On Friday, August 7, 2009, Dr. Andrew F. Cooper, distinguished fellow and CIGI’s associate director, presented his current research on the ongoing World Trade Organization (WTO) dispute between Antigua and the United States over Internet gambling as part of the CIGI Research Lunch seminar series. Having grown out of Dr. Cooper’s work on innovative diplomatic practices, the use of niches in international governance, and his recent research with regard to the diplomatic practices of small states, his research on this international trade dispute has been a result of a convergence of these noted issues and interests.
The term “offshore” conjures images of tax havens and financial institutions located in the small island states of the Caribbean or microstates of Europe. Yet, offshore activities are more accurately defined as a commercialization of sovereignty -- states that, out of an absence of natural resources and small geographical stature, are forced to find alternative niches for development and rent-seeking. The small twin-island state of Antigua and Barbuda, located in the Eastern Caribbean, has pursued this course through the sale of Internet gambling licenses. As with offshore finance in the Cayman Islands or Bahamas, Internet gambling has proven to be a lucrative form of development for Antigua, yet its controversial nature has led to a protracted international debate and trade conflict with the United States before the WTO.
Rooted in this debate is the context of offshore finance and its straddling position between the worlds of legality and illegality. Mired in controversy due to the extraterritorial nature of this financial sector, many developed western states argue against the flight of taxable income to these island states. There are also issues surrounding the regulative structures, or lack thereof, within the offshore economy. Like Offshore Financial Centres (OFCs), Internet gambling in the Caribbean is a by-product of, what the industry views as, over-taxation and regulation, or in the case of the United States, a lack of legitimacy and legality. Antigua’s proposal to defend the interests of the industry internationally, while seeking a modest licensing fee with little taxation, presents a capitalistic alternative to the more expensive onshore options.
Antigua’s niche benefits of securing the Internet gambling industry as a form of economic development have been met with hostility, however, as the United States has sought to remove the industry’s capacity to solicit for and acquire customers within the US. Yet due to the home-grown gambling industry within the US, as well as its use of the Internet (specifically in the case of off-track horse betting), Antigua, funded by the gambling industry, has been able to mount a successful campaign within the WTO, pointing out inconsistencies in the American position and overcoming its small stature and lack of resources. Resisting the trap which many small states find themselves in when facing off in asymmetrical disputes, Antigua was able to mount a campaign against the United States through the resource assistance of the vested gambling interests within the state who also seek the legitimacy of their business as well as access to the United States market, the world’s largest gambling population.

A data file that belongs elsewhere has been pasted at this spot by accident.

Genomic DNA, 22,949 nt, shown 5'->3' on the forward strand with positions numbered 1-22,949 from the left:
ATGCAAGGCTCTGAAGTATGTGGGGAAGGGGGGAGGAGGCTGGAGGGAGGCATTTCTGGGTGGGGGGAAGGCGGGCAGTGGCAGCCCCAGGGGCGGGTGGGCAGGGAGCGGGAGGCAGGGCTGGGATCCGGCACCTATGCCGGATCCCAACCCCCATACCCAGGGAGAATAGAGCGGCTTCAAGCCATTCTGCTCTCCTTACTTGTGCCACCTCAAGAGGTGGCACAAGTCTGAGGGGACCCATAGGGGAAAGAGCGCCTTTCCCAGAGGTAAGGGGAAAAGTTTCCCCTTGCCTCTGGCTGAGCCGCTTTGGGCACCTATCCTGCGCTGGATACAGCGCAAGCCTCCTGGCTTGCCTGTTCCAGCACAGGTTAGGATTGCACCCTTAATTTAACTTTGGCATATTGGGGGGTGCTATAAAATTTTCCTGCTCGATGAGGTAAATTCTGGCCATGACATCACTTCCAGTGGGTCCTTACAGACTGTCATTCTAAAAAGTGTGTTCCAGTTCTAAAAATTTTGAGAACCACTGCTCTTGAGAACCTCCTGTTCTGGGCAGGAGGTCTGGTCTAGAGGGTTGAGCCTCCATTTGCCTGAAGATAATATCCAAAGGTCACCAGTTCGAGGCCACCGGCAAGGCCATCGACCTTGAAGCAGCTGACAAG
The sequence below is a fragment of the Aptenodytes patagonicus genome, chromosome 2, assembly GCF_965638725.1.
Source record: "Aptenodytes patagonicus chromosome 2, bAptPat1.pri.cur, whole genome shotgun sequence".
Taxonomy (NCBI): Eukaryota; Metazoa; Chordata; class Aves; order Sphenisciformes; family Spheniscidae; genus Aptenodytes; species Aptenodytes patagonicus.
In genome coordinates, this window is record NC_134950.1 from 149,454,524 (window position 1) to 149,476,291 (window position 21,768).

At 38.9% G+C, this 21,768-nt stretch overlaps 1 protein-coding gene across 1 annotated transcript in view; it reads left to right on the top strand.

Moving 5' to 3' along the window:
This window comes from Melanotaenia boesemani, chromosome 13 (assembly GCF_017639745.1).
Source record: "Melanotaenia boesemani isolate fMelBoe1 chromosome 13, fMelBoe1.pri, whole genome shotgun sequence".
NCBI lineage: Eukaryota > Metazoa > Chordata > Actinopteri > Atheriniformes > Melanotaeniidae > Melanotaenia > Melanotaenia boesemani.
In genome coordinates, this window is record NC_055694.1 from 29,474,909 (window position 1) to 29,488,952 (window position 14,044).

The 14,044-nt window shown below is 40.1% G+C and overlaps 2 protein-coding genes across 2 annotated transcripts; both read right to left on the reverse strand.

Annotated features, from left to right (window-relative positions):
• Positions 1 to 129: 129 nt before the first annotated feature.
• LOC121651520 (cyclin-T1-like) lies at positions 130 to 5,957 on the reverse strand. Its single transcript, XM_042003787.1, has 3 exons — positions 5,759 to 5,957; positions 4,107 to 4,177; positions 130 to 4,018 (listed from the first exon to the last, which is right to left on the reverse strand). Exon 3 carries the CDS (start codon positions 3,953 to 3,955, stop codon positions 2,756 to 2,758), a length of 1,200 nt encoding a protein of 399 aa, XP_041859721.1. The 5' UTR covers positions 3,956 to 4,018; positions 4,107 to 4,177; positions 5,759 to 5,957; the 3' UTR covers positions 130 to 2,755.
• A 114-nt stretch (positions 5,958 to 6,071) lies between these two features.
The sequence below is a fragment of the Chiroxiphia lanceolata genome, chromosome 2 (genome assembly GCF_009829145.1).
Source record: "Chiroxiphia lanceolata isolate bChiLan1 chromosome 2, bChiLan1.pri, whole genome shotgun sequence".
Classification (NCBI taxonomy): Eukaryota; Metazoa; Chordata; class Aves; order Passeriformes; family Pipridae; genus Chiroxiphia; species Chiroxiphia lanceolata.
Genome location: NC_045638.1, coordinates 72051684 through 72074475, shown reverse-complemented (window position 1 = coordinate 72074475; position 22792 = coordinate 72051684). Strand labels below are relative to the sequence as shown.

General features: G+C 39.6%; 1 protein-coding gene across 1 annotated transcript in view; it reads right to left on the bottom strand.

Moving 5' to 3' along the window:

Yet it is the characteristics which differentiate Internet gambling from OFCs that stand out in Dr. Cooper’s research. Unlike the culture of secrecy which dominates offshore finance, the survival of online gambling requires an increased public presence, including transparency and greater regulation. Indeed, it is to Antigua’s advantage to have as regulated a system as possible, akin to other gambling regulatory bodies. Many of the companies operating out of Antigua are publicly traded on various exchanges, specifically the London Stock Exchange (FTSE). Antigua has even met British regulatory standards (the “white list”), which allows licensed Antiguan companies to advertise in the UK. These are practices which contrast with the classic images of OFCs. There is an acknowledgement within the industry itself, with a few exceptions, that if it is to ever permeate the barriers it currently faces internationally, then regulation serves the industry’s own best interests.
Indeed, it is a case with numerous complexities which revolve around the practice of diplomacy, international trade and illicit international activity. Stigmatized for their offshore nature, Antigua and the industry have sought to legitimize online gambling for long-term benefits. Dr. Cooper’s research and presentation clearly demonstrates the intricacies and particularities that come with small states expanding their economic reach through somewhat unorthodox means.